Once adopted NIS2 will replace the current NIS directive on security of network and information systems. The agreement will be recognized across all covered regions in hopes of establishing proactive threat mitigation across industries.

Read more about NIS2 and its origins in our recent news coverage

DORA provisional agreement

As cyberattacks rise, the EU is prioritizing the security of the financial services industry through reaching a provisional agreement aimed at establishing resiliency across EU. The agreement focuses on enhancing the security of financial entities such as banks, insurance companies and investment firms. The provisional agreement, reached on May 10 and born out of a proposal made in late 2020, sets expectations around network security and IT operations for organizations and related third parties in the financial services sector. 

The European Council states that the agreement focuses on Information Communication Technologies (ICTs) and related services such as cloud platforms and data analytics. The agreement creates a framework for resilience that establishes an expectation for organizations to “…withstand, respond to, and recover from all types of ICT-related disruptions and threats.”

The agreement will be recognized across all EU member states and hopes to establish proactive threat mitigation across industries.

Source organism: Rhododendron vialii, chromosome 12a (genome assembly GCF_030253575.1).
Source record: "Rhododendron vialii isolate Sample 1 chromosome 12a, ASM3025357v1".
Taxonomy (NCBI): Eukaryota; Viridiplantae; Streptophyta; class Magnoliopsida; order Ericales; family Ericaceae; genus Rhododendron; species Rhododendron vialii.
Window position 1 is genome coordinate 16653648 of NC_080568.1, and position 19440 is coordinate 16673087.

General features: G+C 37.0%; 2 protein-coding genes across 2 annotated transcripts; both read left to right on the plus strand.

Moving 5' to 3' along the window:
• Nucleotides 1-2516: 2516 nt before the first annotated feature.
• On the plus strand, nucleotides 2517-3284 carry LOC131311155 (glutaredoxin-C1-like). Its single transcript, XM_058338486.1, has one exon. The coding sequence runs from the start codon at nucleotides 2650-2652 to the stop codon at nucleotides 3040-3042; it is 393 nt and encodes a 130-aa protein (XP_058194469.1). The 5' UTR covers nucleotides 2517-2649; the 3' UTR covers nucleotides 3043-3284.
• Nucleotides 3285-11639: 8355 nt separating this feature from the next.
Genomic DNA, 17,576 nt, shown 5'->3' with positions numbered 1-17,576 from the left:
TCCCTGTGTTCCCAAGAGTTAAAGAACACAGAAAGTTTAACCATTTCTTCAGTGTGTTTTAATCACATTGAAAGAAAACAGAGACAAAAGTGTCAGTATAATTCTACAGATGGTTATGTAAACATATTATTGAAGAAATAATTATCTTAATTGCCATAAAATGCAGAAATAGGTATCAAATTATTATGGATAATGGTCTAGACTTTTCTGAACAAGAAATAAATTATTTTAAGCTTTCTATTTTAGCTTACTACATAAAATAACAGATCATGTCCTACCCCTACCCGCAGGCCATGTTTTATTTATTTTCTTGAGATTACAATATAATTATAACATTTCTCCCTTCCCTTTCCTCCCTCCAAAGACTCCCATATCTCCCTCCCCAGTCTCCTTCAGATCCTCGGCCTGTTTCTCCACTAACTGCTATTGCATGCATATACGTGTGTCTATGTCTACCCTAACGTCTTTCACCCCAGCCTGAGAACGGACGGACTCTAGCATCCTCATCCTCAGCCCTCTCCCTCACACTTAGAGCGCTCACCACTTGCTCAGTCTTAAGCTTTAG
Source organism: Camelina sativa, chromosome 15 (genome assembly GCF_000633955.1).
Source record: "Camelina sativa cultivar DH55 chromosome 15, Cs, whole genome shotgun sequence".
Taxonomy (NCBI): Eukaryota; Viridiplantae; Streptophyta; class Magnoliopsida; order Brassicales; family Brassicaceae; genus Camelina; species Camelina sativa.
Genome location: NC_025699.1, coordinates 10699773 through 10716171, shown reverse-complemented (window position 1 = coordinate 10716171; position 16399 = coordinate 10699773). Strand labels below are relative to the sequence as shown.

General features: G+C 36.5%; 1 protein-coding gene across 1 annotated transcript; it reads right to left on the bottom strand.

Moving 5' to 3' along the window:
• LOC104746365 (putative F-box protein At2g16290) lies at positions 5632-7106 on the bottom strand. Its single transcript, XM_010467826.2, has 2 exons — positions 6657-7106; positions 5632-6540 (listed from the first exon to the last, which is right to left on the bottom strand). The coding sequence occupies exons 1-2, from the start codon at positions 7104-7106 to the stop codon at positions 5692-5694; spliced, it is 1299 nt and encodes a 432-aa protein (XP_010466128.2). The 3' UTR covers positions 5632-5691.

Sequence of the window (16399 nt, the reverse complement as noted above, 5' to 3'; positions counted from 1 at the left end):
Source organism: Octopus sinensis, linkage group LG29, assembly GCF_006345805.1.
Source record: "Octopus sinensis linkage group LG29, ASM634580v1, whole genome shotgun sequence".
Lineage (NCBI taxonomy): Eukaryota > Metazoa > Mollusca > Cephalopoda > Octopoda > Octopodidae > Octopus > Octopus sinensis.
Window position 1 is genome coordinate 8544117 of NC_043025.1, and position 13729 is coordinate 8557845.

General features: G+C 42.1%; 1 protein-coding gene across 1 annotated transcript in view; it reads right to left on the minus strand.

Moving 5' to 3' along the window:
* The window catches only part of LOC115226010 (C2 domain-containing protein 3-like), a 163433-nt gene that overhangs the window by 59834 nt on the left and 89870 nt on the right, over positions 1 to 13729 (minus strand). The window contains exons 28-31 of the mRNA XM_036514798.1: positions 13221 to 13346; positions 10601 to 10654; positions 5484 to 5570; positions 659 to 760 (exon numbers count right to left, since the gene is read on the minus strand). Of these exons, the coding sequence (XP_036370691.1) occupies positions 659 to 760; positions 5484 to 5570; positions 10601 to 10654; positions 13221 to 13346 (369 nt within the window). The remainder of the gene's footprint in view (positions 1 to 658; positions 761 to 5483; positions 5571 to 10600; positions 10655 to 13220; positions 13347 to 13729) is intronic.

Read the original update on the European Council’s website to learn more information. 

Better Cybercrime Metrics Act

US President Joe Biden signed a bill into law (public law 117–116) that prioritizes updating the way that the US government tracks, measures, analyzes and prosecutes cybercrime. The law, known as the Better Cybercrime Metrics Act, establishes requirements meant to improve cyber reporting and tracking for increased visibility around attack vectors and attack evolution.  

Major updates from the law include:

  • Creation of a system to track cybercriminal incidents 
  • Updated taxonomy to categorize various cybercrimes 
  • Establishment of a category in the National Incident-Based Reporting System for the collection of cybercrime reports from federal, state, and local officials 
  • Required Government Accountability Office (GAO) reports on current state and potential gaps 
  • Incorporation of cybercrime-related questions in the National Crime Victimization Survey

Read more about the impact of the Better Cybercrime Metrics Act for more information

How OneTrust can help

The OneTrust platform leverages expertise in Vendor Risk ManagementPrivacy, GRC, and many other categories to deliver an immersive cybersecurity management experience. We enable you to gain visibility into all aspects of your organization’s security structure, allowing you to holistically protect both your customers and your data. Explore OneTrust today by requesting a demo.

Check out OneTrust DataGuidance to stay up to date with regulatory updates from around the globe.